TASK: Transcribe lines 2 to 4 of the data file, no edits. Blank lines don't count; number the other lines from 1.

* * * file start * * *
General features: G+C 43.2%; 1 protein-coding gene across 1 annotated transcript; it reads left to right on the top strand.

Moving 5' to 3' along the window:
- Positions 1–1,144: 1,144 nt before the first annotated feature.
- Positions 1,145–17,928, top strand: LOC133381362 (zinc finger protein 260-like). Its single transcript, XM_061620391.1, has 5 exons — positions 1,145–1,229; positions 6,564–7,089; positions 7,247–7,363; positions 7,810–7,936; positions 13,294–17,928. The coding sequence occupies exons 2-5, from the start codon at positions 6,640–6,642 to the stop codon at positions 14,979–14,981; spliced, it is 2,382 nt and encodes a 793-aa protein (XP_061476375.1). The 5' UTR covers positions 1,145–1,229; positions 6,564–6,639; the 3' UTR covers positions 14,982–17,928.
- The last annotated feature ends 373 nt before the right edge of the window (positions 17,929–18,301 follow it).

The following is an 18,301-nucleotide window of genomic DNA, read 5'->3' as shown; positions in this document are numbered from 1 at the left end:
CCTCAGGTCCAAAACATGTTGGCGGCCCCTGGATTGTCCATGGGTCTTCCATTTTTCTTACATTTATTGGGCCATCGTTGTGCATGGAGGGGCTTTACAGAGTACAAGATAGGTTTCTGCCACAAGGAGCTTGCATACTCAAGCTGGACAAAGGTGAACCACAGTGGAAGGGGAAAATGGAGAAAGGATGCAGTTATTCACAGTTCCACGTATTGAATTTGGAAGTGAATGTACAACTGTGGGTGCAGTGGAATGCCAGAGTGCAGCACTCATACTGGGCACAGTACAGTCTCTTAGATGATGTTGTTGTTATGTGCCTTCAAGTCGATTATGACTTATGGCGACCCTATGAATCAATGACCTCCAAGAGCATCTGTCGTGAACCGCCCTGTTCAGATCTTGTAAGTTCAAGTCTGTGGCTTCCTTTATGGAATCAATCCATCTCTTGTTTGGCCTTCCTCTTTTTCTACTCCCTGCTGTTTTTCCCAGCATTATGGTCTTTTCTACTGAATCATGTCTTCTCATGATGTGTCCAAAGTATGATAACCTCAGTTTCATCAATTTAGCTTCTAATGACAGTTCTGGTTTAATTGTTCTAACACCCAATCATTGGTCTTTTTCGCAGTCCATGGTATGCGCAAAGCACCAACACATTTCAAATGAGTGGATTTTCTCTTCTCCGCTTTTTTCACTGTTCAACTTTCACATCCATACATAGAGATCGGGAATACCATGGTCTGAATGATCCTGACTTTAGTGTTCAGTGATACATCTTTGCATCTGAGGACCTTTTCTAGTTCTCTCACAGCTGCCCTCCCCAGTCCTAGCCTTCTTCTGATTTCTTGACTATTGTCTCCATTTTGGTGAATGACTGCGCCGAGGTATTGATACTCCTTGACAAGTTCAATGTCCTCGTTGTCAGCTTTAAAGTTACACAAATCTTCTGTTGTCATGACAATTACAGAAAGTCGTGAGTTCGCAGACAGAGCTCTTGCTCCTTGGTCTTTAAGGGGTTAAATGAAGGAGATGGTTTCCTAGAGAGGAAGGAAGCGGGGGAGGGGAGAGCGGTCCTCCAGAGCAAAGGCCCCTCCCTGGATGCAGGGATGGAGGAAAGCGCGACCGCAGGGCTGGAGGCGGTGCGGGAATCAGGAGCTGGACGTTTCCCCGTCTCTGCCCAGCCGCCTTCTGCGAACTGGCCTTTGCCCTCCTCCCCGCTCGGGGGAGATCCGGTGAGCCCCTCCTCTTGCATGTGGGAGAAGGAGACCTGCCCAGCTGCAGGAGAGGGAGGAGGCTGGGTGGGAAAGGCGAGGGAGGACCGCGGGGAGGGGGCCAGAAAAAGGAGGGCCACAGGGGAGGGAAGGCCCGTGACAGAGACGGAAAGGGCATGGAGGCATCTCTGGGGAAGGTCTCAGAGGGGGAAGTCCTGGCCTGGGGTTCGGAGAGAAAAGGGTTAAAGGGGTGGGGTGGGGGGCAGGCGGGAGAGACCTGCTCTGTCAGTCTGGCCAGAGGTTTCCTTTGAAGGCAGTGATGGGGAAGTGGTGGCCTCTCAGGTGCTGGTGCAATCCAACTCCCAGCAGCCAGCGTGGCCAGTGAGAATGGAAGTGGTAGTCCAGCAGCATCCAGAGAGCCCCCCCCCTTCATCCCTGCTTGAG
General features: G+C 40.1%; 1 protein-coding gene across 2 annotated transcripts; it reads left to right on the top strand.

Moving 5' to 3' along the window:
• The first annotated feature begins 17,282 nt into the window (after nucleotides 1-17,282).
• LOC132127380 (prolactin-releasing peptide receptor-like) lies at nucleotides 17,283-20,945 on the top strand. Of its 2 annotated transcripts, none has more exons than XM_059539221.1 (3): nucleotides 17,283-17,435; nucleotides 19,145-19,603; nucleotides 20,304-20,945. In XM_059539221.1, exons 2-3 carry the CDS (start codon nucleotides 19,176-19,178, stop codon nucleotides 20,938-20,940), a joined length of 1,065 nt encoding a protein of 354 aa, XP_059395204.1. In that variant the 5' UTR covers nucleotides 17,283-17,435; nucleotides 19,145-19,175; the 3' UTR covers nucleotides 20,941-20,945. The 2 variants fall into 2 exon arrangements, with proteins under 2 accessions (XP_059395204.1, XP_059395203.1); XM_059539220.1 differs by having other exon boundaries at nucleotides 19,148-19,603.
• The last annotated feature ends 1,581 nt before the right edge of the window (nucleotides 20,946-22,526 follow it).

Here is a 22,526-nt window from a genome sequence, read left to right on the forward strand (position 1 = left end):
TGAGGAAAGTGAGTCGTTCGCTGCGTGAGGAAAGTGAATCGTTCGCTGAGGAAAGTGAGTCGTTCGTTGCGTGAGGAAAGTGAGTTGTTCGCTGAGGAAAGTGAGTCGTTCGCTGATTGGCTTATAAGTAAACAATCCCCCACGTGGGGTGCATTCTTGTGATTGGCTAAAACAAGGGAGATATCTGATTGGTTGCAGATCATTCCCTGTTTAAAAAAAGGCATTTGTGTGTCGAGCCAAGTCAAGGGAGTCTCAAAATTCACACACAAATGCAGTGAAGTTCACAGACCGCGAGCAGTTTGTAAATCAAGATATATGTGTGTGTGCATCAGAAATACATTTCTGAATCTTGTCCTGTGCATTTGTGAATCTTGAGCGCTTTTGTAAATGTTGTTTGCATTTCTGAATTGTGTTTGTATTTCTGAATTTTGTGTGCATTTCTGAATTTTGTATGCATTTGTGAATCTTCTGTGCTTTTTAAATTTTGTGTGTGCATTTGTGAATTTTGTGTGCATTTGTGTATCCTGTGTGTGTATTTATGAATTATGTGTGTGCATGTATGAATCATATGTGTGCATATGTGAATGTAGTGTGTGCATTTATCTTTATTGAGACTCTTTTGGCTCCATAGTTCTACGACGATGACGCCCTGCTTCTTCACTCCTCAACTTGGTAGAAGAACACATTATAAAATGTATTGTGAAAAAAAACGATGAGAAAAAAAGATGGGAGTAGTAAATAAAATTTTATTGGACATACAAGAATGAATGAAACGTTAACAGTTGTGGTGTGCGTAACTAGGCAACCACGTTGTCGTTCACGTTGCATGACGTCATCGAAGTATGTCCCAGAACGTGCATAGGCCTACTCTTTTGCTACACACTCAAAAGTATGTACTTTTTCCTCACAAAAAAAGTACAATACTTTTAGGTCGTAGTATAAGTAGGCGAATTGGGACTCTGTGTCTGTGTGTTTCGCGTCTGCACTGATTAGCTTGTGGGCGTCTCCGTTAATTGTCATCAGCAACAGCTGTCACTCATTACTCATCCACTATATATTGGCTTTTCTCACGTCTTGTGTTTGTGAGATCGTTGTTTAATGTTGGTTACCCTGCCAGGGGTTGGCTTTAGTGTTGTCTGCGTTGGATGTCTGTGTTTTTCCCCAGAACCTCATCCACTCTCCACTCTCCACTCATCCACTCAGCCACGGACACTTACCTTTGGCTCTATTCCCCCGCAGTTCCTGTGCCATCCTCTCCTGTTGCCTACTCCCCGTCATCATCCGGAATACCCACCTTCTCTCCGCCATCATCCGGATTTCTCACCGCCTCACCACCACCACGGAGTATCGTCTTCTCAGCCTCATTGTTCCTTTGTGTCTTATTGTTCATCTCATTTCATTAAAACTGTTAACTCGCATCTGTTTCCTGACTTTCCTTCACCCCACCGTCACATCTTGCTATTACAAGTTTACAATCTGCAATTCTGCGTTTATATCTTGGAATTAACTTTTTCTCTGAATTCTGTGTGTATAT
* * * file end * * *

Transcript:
Moving 5' to 3' along the window:
- Positions 1–1,144: 1,144 nt before the first annotated feature.
- Positions 1,145–17,928, top strand: LOC133381362 (zinc finger protein 260-like). Its single transcript, XM_061620391.1, has 5 exons — positions 1,145–1,229; positions 6,564–7,089; positions 7,247–7,363; positions 7,810–7,936; positions 13,294–17,928. The coding sequence occupies exons 2-5, from the start codon at positions 6,640–6,642 to the stop codon at positions 14,979–14,981; spliced, it is 2,382 nt and encodes a 793-aa protein (XP_061476375.1). The 5' UTR covers positions 1,145–1,229; positions 6,564–6,639; the 3' UTR covers positions 14,982–17,928.